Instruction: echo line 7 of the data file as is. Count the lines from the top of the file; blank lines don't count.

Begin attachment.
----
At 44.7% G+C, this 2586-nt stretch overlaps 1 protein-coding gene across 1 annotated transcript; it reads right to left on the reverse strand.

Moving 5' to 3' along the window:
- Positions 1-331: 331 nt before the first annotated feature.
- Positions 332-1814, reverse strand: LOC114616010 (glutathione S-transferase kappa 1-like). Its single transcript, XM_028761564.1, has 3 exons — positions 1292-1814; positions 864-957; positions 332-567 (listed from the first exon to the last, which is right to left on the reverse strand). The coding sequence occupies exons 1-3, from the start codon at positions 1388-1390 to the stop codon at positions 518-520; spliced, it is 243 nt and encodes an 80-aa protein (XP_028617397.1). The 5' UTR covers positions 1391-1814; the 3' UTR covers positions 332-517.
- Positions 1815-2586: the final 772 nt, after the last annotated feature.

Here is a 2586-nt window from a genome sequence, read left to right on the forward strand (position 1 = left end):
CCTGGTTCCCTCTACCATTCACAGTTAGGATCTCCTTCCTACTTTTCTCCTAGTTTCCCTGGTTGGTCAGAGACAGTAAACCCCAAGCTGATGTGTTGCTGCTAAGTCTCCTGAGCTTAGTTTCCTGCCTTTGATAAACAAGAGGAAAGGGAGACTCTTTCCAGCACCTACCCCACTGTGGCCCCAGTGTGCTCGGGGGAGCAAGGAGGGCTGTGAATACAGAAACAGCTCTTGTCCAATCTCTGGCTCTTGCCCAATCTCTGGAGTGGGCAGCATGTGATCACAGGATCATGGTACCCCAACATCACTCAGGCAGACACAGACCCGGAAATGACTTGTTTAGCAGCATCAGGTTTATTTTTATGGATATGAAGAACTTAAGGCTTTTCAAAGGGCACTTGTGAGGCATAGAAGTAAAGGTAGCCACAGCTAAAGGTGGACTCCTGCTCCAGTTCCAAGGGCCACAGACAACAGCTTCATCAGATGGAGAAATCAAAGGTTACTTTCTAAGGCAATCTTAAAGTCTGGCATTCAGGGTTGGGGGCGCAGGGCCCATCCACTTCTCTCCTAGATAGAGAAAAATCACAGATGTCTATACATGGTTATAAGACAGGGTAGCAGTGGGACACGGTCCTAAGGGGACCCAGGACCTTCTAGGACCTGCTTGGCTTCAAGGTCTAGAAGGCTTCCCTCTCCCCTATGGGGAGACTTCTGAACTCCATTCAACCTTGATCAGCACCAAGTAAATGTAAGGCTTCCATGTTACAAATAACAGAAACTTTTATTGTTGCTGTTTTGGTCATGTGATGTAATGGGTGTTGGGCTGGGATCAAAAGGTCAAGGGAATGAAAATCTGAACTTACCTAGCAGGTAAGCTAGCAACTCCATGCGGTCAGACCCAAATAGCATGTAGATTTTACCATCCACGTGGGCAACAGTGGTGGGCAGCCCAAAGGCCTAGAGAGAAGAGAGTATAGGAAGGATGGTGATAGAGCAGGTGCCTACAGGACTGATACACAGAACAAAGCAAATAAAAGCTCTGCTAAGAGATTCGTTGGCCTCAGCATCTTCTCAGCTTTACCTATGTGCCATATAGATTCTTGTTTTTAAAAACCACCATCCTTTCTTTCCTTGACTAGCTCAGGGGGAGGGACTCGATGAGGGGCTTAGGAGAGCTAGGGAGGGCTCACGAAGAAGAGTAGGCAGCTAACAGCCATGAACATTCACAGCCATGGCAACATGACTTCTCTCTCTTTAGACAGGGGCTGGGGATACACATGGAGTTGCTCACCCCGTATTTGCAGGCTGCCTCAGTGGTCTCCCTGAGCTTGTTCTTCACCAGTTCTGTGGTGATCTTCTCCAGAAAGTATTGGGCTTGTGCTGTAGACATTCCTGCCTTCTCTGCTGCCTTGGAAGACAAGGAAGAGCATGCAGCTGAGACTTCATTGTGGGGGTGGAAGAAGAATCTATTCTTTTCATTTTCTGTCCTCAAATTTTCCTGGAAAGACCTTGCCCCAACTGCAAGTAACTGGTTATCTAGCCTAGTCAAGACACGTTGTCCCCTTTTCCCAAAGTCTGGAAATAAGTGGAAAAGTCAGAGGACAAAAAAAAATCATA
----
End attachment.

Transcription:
CCTGGTTCCCTCTACCATTCACAGTTAGGATCTCCTTCCTACTTTTCTCCTAGTTTCCCTGGTTGGTCAGAGACAGTAAACCCCAAGCTGATGTGTTGCTGCTAAGTCTCCTGAGCTTAGTTTCCTGCCTTTGATAAACAAGAGGAAAGGGAGACTCTTTCCAGCACCTACCCCACTGTGGCCCCAGTGTGCTCGGGGGAGCAAGGAGGGCTGTGAATACAGAAACAGCTCTTGTCCAATCTCTGGCTCTTGCCCAATCTCTGGAGTGGGCAGCATGTGATCACAGGATCATGGTACCCCAACATCACTCAGGCAGACACAGACCCGGAAATGACTTGTTTAGCAGCATCAGGTTTATTTTTATGGATATGAAGAACTTAAGGCTTTTCAAAGGGCACTTGTGAGGCATAGAAGTAAAGGTAGCCACAGCTAAAGGTGGACTCCTGCTCCAGTTCCAAGGGCCACAGACAACAGCTTCATCAGATGGAGAAATCAAAGGTTACTTTCTAAGGCAATCTTAAAGTCTGGCATTCAGGGTTGGGGGCGCAGGGCCCATCCACTTCTCTCCTAGATAGAGAAAAATCACAGATGTCTATACATGGTTATAAGACAGGGTAGCAGTGGGACACGGTCCTAAGGGGACCCAGGACCTTCTAGGACCTGCTTGGCTTCAAGGTCTAGAAGGCTTCCCTCTCCCCTATGGGGAGACTTCTGAACTCCATTCAACCTTGATCAGCACCAAGTAAATGTAAGGCTTCCATGTTACAAATAACAGAAACTTTTATTGTTGCTGTTTTGGTCATGTGATGTAATGGGTGTTGGGCTGGGATCAAAAGGTCAAGGGAATGAAAATCTGAACTTACCTAGCAGGTAAGCTAGCAACTCCATGCGGTCAGACCCAAATAGCATGTAGATTTTACCATCCACGTGGGCAACAGTGGTGGGCAGCCCAAAGGCCTAGAGAGAAGAGAGTATAGGAAGGATGGTGATAGAGCAGGTGCCTACAGGACTGATACACAGAACAAAGCAAATAAAAGCTCTGCTAAGAGATTCGTTGGCCTCAGCATCTTCTCAGCTTTACCTATGTGCCATATAGATTCTTGTTTTTAAAAACCACCATCCTTTCTTTCCTTGACTAGCTCAGGGGGAGGGACTCGATGAGGGGCTTAGGAGAGCTAGGGAGGGCTCACGAAGAAGAGTAGGCAGCTAACAGCCATGAACATTCACAGCCATGGCAACATGACTTCTCTCTCTTTAGACAGGGGCTGGGGATACACATGGAGTTGCTCACCCCGTATTTGCAGGCTGCCTCAGTGGTCTCCCTGAGCTTGTTCTTCACCAGTTCTGTGGTGATCTTCTCCAGAAAGTATTGGGCTTGTGCTGTAGACATTCCTGCCTTCTCTGCTGCCTTGGAAGACAAGGAAGAGCATGCAGCTGAGACTTCATTGTGGGGGTGGAAGAAGAATCTATTCTTTTCATTTTCTGTCCTCAAATTTTCCTGGAAAGACCTTGCCCCAACTGCAAGTAACTGGTTATCTAGCCTAGTCAAGACACGTTGTCCCCTTTTCCCAAAGTCTGGAAATAAGTGGAAAAGTCAGAGGACAAAAAAAAATCATA